Every Day Is Mother's Day by Hilary Mantel

There's comedy. There's dark comedy. And there's comedy so black you could polish your boots with it. Hilary Mantel's first published novel, Every Day Is Mother's Day, falls into the latter category.

For Mantel fans, this is no Wolf Hall, no Place Of Greater Safety: it's much closer to Fludd and Beyond Black. Set in a dreary town in a dreary decade (the 70s, obviously; everyone knows the 70s were all brown crimplene, power-cuts, and diarrhoea-coloured wallpaper), the novel follows the misfortunes of mother and daughter Evelyn and Muriel Axon, hapless social worker Isabel Field and the Sidneys, a tenaciously unhappy couple trapped in a loveless marriage.

How are they linked, then? Well, Isabel is social worker to the mysteriously backward, lumpen Muriel Axon, unloved by her increasingly paranoid mother Evelyn, who believes the house to be plagued by poltergeists. Isabel is embroiled in a rather petty little affair with Colin Sidney, whose sister Florence lives next door to the Axons in the house in which she and Colin grew up. Simple enough on the surface. But if you've ever read Hilary Mantel's other books, you'll know that in her worlds, there is always something festering beneath the skin of respectability, always some awkward, sharp edges, always some pieces that don't quite fit.

Evelyn and Muriel, in particular, are an almost shockingly dysfunctional pair. Prisoners in their own miserable house, possibly (or not) haunted by mysterious 'tenants', one of whom may or may not be Muriel's deceased father who may or may not have - well, just take it from me that it's all horribly sinister, and that slackjawed Muriel, locked into a cycle of mutual torment and neglect with her unstable mother, is a creation of unsurpassed creepiness.

Spare a thought too, though, for Colin and Sylvia Sidney. If they ever loved each other, they certainly feel nothing for each other now, and Colin doesn't have much fondness for his spiteful, charmless children either. She continues to produce babies, he continues to sink into depression and takes evening classes for no reason other than to escape from her. Could he have a chance at happiness with Isabel? Well, this is Hilary Mantel we're talking about. She's not known for happy endings.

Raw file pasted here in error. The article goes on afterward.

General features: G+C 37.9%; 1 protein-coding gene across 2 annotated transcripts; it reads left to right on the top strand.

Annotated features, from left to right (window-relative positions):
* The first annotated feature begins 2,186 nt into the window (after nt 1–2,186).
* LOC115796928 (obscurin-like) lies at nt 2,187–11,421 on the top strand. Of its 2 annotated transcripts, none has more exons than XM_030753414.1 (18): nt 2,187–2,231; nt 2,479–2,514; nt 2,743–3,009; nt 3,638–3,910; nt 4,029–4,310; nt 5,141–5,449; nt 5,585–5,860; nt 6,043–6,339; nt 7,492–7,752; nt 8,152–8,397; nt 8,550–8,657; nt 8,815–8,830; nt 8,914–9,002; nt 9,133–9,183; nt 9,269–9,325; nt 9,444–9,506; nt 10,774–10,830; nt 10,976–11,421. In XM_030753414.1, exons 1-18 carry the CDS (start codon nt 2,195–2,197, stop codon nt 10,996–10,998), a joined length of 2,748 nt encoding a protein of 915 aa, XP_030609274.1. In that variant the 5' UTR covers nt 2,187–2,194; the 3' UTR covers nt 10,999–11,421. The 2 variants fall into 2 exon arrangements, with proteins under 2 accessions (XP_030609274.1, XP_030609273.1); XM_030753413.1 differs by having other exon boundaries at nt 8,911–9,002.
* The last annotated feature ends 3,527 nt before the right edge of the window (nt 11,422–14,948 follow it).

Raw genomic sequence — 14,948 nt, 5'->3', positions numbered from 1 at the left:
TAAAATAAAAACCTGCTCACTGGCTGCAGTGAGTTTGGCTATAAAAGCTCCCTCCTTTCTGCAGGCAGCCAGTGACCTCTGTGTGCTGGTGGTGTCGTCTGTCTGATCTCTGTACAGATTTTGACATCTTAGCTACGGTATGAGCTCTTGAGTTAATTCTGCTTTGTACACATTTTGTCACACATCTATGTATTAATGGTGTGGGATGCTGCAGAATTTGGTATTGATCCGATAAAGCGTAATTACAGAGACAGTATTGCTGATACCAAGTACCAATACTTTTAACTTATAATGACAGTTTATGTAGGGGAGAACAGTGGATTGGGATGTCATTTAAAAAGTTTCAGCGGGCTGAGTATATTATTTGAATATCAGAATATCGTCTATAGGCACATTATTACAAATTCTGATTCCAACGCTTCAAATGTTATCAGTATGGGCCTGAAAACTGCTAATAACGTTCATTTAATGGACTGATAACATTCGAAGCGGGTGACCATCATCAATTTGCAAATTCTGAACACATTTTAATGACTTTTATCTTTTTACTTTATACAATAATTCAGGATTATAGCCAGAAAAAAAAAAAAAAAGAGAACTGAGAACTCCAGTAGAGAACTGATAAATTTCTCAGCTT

This book does have striking similarities with Mantel's later novel, Beyond Black - the same destructive, loveless co-dependencies, the same Turn Of The Screw style are-they-aren't-they ghosts. Every Day Is Mother's Day isn't quite as disturbing, but it's getting there.

Alternately funny, horrifying and desperately sad, filled with characters who are almost entirely weak and unpleasant but yet brilliantly vivid and appallingly plausible (oh, how much do I wish I could create characters as brilliant as these) Every Day Is Mother's Day creeps on towards its brilliantly bitter, petty little end. If this book were a film, it would be directed by Mike Leigh, written and acted by the League of Gentlemen and would maybe include a little sprinkling of Julia Davis. Read it, but prepare to be disturbed. And have a bath afterwards. It makes you feel kind of itchy.